Shah Nawaz Ahmad | ALES Graduate Seminar

Date(s) - 16/01/2024
1:00 pm - 2:00 pm

A graduate exam seminar is a presentation of the student’s final research project for their degree.
This is an ALES PhD Final Exam Seminar by Shah Nawaz Ahmad. This seminar is open to the general public to attend:

Meeting ID: 913 9617 6723 Passcode: 604814

Thesis Topic: Life Cycle GHG Emissions of Mineralization and Carbon Utilization Research Perspectives: Modelling and Stakeholder Elicitation

PhD with Drs. John Wolodko and David Bressler.

Seminar Abstract:

A recent International Panel on Climate Change report indicates that a rise of global mean surface temperature by 1.5ºC is expected to place increased risk on health, food security and climate. Carbon capture utilization (CCU) is a climate mitigation strategy where CO2 is converted into products, such as fuels, chemicals and materials, as opposed to carbon capture storage (CCS) which permanently sequesters it. One such technology is mineralization, whereby a reaction between metal oxides containing mineral and CO2 form insoluble mineral carbonates. The overall aim of this study is to show the differences between CCS and CCU and characterize GHG emissions of mineralization along with their market barriers and opportunities.

In the first study, a comparison of the evolution and parallels between CCU and carbon capture and storage (CCS) is made in terms of research and industry. This was carried out using a bibliometric analysis to assess the state of the art in the CCS & CCU field, co-citations, co-authorships, temporal distribution and highly cited publications in CCS & CCU. The bibliometric analysis is combined with a meta-review of four topical areas- policy, technology, environment and economy, and industry project data. It was found that CCS research shows greater prevalence than CCU. While the policy field also shows fewer records compared to other fields. Additionally, it was found that compared to CCS, CCU showed fewer clusters and mature topics were noticeable in later maps. Thus, it is anticipated that further clustering will occur over time, as the sector becomes more mature and specific technologies dominate the literature

The second part of this research used a life cycle GHG framework and model for CCU technologies to develop a consistent methodology to compare across pathways. The effectiveness of GHG reduction potential is often difficult to assess and compare due to differences in conversion processes, boundaries, product streams and other factors. These factors are addressed by this research. Specifically, the CCU technologies are assessed using four assessment metrics: kgCO2equivalents per kgCO2converted, kgCO2equivalents per kg or megajoule (MJ) of product, CO2 avoided emissions and global emission reduction potential. Compared to other technologies and incumbents, CO2 mineralization technologies offer the most significant GHG emission reduction potential, that being between -0.68kgCO2eq/kgCO2Converted and -0.35 kgCO2eq/kgCO2Converted. Additional sensitivity factors are determined for mineralization technologies including energy source, life cycle stages and amount of cement replaced.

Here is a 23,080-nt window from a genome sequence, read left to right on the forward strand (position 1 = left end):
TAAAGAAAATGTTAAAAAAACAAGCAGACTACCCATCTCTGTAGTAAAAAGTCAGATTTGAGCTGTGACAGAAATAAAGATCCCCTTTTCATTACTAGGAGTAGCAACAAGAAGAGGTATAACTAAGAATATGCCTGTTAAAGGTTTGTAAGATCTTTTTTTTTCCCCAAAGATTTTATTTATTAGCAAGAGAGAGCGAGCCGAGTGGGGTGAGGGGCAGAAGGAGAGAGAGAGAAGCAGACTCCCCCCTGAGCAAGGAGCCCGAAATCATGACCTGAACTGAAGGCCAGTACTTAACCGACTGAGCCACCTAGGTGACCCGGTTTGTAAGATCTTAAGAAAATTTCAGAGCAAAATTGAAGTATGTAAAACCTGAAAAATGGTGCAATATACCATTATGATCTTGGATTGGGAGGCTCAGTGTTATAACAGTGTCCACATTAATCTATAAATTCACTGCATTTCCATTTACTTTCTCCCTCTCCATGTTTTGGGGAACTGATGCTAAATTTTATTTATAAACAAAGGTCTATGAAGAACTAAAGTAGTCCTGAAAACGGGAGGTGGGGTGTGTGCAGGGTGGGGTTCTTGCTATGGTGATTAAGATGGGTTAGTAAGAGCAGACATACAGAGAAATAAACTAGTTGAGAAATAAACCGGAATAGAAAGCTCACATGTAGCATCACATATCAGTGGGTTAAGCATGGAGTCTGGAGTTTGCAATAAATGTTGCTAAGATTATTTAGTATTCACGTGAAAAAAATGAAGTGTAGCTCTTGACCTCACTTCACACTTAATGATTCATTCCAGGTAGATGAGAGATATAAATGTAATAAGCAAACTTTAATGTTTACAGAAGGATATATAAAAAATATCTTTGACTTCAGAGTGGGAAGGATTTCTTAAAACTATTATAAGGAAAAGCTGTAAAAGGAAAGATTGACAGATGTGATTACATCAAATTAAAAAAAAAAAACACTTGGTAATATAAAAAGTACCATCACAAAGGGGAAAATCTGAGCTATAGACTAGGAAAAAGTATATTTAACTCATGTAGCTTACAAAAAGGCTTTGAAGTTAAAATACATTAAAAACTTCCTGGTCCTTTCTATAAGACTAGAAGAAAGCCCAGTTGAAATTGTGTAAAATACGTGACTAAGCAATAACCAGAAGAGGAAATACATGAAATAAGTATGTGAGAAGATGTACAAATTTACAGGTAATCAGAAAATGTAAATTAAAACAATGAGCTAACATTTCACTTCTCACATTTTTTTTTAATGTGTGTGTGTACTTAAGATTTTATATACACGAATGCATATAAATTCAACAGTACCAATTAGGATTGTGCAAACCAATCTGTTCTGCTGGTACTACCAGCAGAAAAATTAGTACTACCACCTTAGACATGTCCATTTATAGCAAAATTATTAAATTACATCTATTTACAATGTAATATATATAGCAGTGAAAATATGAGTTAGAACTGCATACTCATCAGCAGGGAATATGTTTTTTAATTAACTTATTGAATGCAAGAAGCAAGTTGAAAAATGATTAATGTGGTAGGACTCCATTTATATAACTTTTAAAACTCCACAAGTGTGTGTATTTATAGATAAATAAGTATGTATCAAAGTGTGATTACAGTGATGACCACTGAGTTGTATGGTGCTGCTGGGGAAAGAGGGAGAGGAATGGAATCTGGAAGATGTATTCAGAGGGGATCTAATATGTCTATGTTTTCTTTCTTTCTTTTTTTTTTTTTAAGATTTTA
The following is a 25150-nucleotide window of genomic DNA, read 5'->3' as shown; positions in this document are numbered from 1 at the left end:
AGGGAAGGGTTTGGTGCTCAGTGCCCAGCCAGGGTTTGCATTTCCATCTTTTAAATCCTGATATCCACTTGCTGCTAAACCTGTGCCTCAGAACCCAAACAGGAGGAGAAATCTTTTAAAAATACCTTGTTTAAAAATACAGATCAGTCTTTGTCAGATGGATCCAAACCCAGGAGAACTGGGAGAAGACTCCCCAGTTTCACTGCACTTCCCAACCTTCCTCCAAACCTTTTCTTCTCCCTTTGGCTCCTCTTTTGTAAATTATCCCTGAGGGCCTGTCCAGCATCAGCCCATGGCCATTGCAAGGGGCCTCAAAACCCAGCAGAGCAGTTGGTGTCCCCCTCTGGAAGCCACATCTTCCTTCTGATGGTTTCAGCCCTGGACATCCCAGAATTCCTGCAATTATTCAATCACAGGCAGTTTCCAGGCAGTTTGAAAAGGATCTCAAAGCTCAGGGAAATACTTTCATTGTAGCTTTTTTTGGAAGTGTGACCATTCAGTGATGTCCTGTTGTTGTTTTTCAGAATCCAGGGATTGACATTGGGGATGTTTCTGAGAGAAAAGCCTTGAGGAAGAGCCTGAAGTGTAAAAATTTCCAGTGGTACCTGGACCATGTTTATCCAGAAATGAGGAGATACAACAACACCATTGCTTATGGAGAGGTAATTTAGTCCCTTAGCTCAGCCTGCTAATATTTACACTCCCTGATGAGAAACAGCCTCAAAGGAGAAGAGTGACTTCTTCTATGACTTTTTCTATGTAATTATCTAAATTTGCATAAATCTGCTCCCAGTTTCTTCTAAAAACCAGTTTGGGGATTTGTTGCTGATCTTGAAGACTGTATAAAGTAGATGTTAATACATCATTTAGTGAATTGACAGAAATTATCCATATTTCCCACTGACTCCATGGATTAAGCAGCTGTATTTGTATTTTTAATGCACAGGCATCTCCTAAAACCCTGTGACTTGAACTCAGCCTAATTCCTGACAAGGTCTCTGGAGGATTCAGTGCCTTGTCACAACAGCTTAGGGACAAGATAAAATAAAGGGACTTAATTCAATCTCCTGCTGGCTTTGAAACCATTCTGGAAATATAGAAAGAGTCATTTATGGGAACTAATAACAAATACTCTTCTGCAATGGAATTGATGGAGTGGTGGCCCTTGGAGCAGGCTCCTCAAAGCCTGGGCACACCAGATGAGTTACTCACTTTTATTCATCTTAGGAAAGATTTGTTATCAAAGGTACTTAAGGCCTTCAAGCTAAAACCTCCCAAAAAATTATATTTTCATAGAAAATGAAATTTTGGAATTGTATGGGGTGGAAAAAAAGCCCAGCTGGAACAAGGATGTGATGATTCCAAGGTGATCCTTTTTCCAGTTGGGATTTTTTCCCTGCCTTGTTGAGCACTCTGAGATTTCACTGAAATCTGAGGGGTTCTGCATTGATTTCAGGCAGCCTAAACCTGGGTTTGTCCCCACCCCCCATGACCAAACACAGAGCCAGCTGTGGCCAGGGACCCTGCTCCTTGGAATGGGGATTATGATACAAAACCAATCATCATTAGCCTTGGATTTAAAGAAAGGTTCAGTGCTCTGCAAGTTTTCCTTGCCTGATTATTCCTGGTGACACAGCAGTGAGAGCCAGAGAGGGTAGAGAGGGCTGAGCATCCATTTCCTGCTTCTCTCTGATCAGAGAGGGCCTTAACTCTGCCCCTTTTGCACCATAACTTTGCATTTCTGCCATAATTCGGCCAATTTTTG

The third part of this research examines the benefits and barriers of mineralization technologies in Alberta. Six stakeholder groups were interviewed: building and construction contractors, CCU technology developers, service providers, governmental organizations, cement and concrete companies, and industry associations. Results were coded into five categories: individual and company background, relevant areas of work, areas of opportunity, benefits of mineralization, and challenges of mineralization. Five themes were identified: carbon emissions, technology development, competition/collaboration, policy/lobbying, and risk & uncertainty. Mineralization was recognized for its carbon emission reduction potential, however risk with lack of disclosure and challenges with policy structures were in the top 10 most abundant codes. The results from this research provides a tool for stakeholders to model GHG emissions, characterizes the risks and challenges faced by these technologies, and contributes knowledge of CCU and CCS fields.